I put this on a par with the VMWare (tm) corporation admitting, in its own marketing materials (for ESXi, their bare-metal hypervisor) that original VMWare Server is not made for data-intensive applications.  If only they had told us this 5 years ago, right?  Why is it on a par?  Well, why would you have to correct the impedance mismatch (a fancy term for “we screwed the pooch for working with business data applications”) if that very same impedance mismatch had not been created in the first place?  As for “room for improvement” – oh, how it must gall to be forced to speak corp-speak.

So in Visual FoxPro (VFP), about to be abandoned by Microsoft (tm) except for extended support (as of 31Jan2010), we have no impedance mismatch, and in .Net we do, and now need the Entity Framework. 

Here’s An Example Of Why The EF Is A Crock

This very recent blog post by Rick Strahl, who straddles, expertly, the VFP (think Web Connection, his product that designs in VS.Net, and runs on VFP) and .Net worlds, describes a discovery he made about an impedance mismatch (my term, not his, but that’s what it is) between Linq2Sql and the Entity Framework.  The difficulty he found involved the differing requirements of L2S and the EF when it comes to the link table in a many-to-many relationship.  Quoting Rick: “It’s ironic that LINQ to SQL *requires* the PK in the middle – the Entity Framework requires that a link table have *only* the two foreign key fields in a table in order to recognize a many to many relation. EF actually handles the M->M relation directly without the intermediate link entity unlike LINQ to SQL.”

Now, when I’m designing with xCase, I have a choice: I can use a compound key of the 2 foreign keys (and even throw another column in there, like “sequence” or “priority” while I’m at it), or I can add a surrogate key.  I do the latter when I am going to be propagating the PK from the link table elsewhere. The problem with ORM’s in general is that they dumb down the relational concepts. thinking they are making the data model more accessible to the masses.  In fact, of course, it’s much harder to work around the exceptions caused by dumbing down than it is learn how to use the full relational model.

Why would I want to design in a dumbed down framework that doesn’t give me all the choices?  The answer, as I described above (the “impedance mismatch”), is that anything is better than nothing, right?  Well, guess what: dynamic data (VFP, VFP.Net) is better period: compared to working with dynamic data, the EF is a crock.

And Then There’s MetaData

Now, the MVC (Model View Controller) is supposedly a great addition to the .Net data arsenal.  What does it offer?  This explanatory article summarizes it well: it separates the metadata (model) from the display (view) which in turn is separated from the user input (controller).

I am going to focus here on one key aspect of the model, the metadata.  Where is this metadata (which after all, is data about the data, right?) stored: unbelievably (to a VFP guy) it’s stored in the code.  <gasp!> In the code!  Have they never heard of a data dictionary containing metadata?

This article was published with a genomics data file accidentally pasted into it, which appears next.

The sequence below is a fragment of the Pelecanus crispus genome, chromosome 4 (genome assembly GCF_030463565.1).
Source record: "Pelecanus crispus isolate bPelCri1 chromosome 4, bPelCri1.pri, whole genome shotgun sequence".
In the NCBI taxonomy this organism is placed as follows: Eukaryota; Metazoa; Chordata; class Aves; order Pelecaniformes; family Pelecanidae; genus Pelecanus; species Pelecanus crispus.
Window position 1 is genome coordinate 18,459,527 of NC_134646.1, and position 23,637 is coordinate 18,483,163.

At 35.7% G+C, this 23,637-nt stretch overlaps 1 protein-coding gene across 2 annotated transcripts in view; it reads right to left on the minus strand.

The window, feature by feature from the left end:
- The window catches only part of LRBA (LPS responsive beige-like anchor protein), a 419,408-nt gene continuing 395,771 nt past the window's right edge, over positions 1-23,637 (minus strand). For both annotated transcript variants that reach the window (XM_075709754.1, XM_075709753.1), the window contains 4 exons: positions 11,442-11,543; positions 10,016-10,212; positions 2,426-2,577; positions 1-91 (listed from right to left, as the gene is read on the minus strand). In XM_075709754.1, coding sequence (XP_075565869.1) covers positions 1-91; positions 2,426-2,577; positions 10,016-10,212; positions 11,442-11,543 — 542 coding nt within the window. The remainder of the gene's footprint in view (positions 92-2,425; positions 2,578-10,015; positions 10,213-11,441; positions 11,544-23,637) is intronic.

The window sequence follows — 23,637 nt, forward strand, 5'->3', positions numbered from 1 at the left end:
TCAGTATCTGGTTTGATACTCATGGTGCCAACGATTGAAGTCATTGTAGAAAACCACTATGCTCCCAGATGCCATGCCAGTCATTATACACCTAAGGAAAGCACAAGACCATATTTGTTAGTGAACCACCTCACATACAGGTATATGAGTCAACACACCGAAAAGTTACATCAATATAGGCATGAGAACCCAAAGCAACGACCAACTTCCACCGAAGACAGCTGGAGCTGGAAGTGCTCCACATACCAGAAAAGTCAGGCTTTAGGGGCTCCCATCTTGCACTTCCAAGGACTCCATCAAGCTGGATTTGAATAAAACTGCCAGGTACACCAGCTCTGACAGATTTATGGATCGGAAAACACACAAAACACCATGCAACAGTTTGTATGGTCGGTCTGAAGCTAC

Now, our (xCase, xCase2VPM, Visual ProMatrix(tm), ProSysPlus Libraries) metadata holds both the business logic metadata (e.g., must not be blank; field triggers, etc.) and the user interface metadata that is device independent (e.g., enabled; visible; etc.).  The latter corresponds to the device-independent piece of the Controller.  The VFP.Net version will have the same capabilities, although expressed quite differently in inner workings.  And where is this metadata stored?  In every case, it is stored in tables: you know, where data is supposed to be stored? <s> And then, of course, we have classes that take the metadata and apply it.  The classes can be subclassed at the appropriate places to apply to different devices, something that Frank Camp and I demonstrated in 2002, running the same app against dbf’s, sql server, and over the web to Web Connect and .Net web services, which in turn were running the same oApp object as the fat client. 

For a development system that has difficulty using tables to store data, the method of implementing the MVC may make sense.  For those of us with friendlier (to the developer) development systems, the method of implementation is unmanageable.  So, I’m sure the MVC is a great help for an embedded data system of metadata.  It’s just not much of a help when metadata is treated like what is is, data; and when the classes created are generic to utilizing the metadata, and therefore are easily subclassable (at least easy in VFP and VFP.Net) to work with different device contexts (fat client; empty client; web service; web page, etc.).  Compared to working with genuine metadata, and subclassable generic metadata handling classes, the MVC is a crock, also.

By Themselves, EF and L2S and MVC Are Quite Clever

Nothing I’ve written above should be taken to mean that these 3 data tools for .Net are not clever or not well-written.  At the level of their details, they are all far beyond my limited comprehension.  It does not take an engineer, however, to conclude that a Hummer is not the ideal car for errands about town (or perhaps anything, for that matter).  These tools are needed because data access is indirect in .Net, and because data types are static.  The tools are a symptom of the problems, not the problem.  And, of course, until VFP.Net, there has been no viable alternative in .Net comparable to the seamless data utilization in the original VFP.